• Existing Procurement Agreements (can be viewed in IRIS Portal).
  • If the methods noted above are not available, purchases of less than $10,000 per vendor, per year can be made at the discretion of authorized individuals in the department without a purchase requisition.
  • All purchases of $10,000 or more must be awarded through a campus procurement department after obtaining bids. (NOTE: Exceptions to the bidding process are covered in section 6B of the procurement policy.)
  • All purchase orders between $10,000 and $49,999 will be awarded by the procurement department based on the solicitation of competitive price quotations from at least three sources.
    • Departments are encouraged to solicit at least three bids in writing from vendors and attach them to the purchasing requisitions. Be aware of prohibitions regarding conflicts of interest issues, splitting bids and communication results to vendors.
  • The procurement department is solely responsible for all purchases of $50,000 and higher, and they are generally procured through a formal bid process.

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Department’s Role in Formal Bid Process

NOTE: The Procurement Department’s formal bid process is covered at length in section 7 of the Procurement Policy (FI0405). The summary below addresses the requesting department’s
  • Requisition – Prepare an electronic purchasing requisition containing appropriate specifications, route for approval(s), and submit to the applicable procurement department.
    • Specifications for goods and services must be worded to permit open and competitive bidding but detailed enough so that vendors can provide an appropriate bid response. Reference to brand names and numbers must be considered descriptive (not restrictive) unless specified otherwise.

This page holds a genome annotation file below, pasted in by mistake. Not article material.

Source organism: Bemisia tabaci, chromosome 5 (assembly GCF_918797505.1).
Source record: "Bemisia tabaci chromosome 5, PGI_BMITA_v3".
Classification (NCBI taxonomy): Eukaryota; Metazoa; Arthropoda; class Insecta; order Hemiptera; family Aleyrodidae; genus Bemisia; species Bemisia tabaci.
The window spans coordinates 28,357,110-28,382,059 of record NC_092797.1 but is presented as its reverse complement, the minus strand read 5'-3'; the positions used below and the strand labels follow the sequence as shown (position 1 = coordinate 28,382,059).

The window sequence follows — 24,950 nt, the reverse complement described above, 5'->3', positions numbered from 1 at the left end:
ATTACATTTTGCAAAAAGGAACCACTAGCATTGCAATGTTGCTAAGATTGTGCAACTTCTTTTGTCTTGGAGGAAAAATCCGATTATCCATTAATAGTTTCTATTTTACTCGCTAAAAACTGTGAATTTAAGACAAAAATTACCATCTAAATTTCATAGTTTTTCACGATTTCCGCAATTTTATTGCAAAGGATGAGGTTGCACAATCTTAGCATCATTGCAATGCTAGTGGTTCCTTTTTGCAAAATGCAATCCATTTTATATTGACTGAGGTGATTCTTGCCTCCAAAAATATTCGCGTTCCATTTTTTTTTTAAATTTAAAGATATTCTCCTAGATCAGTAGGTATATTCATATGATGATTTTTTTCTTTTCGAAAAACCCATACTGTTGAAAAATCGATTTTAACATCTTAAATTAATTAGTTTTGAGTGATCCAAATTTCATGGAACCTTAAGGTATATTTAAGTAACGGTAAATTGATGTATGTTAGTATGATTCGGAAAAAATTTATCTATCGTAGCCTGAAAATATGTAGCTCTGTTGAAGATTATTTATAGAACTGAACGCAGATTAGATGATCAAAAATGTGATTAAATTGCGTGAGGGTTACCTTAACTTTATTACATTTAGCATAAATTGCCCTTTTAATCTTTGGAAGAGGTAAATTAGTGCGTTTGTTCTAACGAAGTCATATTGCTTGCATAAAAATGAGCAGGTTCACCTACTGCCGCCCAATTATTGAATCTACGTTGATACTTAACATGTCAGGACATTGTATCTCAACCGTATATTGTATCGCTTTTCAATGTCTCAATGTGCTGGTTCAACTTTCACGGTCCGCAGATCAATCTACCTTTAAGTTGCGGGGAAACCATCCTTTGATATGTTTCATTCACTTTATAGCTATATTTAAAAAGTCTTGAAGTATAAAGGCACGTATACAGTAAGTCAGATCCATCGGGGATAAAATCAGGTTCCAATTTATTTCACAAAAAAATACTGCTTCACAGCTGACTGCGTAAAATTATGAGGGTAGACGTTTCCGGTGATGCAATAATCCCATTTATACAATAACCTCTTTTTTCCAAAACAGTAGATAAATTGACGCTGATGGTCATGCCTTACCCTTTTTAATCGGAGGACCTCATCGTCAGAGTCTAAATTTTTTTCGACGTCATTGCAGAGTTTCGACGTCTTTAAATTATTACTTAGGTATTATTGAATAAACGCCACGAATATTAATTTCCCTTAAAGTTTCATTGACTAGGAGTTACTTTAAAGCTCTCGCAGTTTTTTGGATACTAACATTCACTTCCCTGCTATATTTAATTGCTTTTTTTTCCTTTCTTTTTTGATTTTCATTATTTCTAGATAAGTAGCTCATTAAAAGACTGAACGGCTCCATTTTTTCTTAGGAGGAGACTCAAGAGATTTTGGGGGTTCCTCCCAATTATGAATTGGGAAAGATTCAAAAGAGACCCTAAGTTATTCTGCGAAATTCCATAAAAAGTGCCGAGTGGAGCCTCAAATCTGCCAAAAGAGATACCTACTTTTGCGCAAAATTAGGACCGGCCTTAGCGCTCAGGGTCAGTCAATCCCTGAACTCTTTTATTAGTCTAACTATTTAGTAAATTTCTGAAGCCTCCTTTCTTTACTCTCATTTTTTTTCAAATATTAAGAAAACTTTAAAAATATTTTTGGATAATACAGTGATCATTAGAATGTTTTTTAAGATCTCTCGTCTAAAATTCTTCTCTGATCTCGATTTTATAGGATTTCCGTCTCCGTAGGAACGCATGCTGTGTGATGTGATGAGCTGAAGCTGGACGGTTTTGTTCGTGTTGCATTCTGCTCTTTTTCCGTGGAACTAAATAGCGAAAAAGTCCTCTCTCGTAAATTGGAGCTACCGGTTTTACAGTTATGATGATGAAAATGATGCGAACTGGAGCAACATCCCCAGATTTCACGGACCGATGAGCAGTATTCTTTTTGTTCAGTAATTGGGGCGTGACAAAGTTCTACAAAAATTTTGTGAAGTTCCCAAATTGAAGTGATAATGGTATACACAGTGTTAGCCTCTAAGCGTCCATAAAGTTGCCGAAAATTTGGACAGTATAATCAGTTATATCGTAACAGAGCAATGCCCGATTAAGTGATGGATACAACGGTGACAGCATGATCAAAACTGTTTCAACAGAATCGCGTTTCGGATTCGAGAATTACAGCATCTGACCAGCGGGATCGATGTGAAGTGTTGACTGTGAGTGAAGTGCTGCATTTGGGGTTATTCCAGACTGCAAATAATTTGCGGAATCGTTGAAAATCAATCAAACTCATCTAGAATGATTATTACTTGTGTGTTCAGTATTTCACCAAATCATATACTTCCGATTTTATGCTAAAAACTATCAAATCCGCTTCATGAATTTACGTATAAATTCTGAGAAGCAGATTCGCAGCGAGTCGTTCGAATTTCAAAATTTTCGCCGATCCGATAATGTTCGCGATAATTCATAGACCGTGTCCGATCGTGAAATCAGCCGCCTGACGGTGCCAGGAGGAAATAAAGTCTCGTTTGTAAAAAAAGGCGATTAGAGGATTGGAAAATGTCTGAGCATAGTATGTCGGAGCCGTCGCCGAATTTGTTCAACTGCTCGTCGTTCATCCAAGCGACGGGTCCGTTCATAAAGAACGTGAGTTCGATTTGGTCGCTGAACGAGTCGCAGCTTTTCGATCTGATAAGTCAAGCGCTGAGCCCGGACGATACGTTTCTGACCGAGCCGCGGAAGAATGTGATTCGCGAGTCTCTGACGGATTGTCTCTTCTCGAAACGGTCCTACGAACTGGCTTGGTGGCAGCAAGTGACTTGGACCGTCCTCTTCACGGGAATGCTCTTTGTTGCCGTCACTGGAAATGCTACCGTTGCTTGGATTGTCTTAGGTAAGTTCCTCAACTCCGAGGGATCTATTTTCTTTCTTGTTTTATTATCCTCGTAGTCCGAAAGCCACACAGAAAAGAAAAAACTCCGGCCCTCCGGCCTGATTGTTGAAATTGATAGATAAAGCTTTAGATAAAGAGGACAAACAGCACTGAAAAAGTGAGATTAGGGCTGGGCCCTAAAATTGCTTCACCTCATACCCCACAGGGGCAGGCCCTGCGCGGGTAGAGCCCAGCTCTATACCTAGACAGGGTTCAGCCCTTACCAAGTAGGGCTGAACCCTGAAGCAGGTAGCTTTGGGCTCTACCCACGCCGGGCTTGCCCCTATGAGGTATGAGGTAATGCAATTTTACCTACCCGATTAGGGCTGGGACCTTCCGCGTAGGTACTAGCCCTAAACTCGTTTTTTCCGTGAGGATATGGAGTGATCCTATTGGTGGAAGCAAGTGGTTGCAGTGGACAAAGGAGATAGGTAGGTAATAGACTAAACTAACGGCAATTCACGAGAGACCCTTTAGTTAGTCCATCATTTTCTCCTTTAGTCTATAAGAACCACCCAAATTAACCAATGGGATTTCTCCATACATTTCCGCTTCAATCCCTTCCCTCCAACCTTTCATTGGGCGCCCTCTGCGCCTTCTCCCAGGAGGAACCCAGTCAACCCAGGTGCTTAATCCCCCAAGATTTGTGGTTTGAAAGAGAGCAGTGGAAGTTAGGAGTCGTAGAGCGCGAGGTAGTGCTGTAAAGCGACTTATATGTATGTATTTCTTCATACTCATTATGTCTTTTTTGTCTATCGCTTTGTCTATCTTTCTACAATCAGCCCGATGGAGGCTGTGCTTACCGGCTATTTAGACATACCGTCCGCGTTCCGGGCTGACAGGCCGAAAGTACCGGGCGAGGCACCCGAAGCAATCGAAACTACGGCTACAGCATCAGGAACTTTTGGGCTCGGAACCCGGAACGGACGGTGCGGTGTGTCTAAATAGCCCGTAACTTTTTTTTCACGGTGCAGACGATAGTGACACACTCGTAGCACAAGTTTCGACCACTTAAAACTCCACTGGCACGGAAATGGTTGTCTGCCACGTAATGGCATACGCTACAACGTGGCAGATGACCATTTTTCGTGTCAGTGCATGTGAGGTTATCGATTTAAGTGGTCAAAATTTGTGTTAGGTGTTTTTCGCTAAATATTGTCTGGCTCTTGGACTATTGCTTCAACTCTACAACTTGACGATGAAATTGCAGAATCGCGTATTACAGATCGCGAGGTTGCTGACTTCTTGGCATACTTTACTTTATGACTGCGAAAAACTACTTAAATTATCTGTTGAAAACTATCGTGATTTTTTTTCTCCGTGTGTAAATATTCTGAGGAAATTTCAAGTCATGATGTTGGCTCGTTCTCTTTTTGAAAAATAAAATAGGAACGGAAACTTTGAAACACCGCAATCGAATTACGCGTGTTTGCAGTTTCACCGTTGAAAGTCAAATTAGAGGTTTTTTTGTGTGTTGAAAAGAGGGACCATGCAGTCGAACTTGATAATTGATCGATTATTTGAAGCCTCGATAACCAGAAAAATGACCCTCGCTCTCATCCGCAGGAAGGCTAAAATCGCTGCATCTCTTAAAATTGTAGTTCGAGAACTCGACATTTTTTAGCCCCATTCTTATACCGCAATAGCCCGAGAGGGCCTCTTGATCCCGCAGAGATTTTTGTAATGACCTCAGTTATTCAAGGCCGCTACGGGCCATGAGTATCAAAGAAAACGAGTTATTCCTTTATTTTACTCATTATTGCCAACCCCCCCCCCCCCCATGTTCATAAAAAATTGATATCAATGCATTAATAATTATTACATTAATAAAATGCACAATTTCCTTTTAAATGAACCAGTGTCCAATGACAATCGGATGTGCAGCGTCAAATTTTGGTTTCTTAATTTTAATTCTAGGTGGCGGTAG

• Policy provides additional detail regarding requisitions for IT solutions, capital leases, sponsored project grants/contracts and trade-in of used equipment.

Internal Controls for Department’s Role in the Purchasing Process

  • Ensure that all staff who approve invoices are authorized approvers according to the requirements of University policy.
  • Ensure that appropriate specifications are developed for goods and services to be bid.
  • Review and approve the requisition for purchase and the vendor’s invoice.
  • Ensure that procedures are in place for designated employee(s) to review the quality of goods or services received and to review all documentation for accuracy, e.g., requisitions, POs, invoices.
  • Ensure that, whenever possible, duties are separated between staff who order items, staff who receive and verify quantity of goods, and invoice approval. (See next section “Segregation of Duties for Small Departments.”)
  • Approve invoices and ensure they are processed promptly in accordance with applicable discounts and state law.

Segregation of Duties for Small Departments

Best practices indicate different people should handle:

  • Purchase requisitions approval.
  • Receiving goods.
  • Invoice payment approvals

When the size of the department prohibits this segregation of duties, other controls should be put in place. Examples include: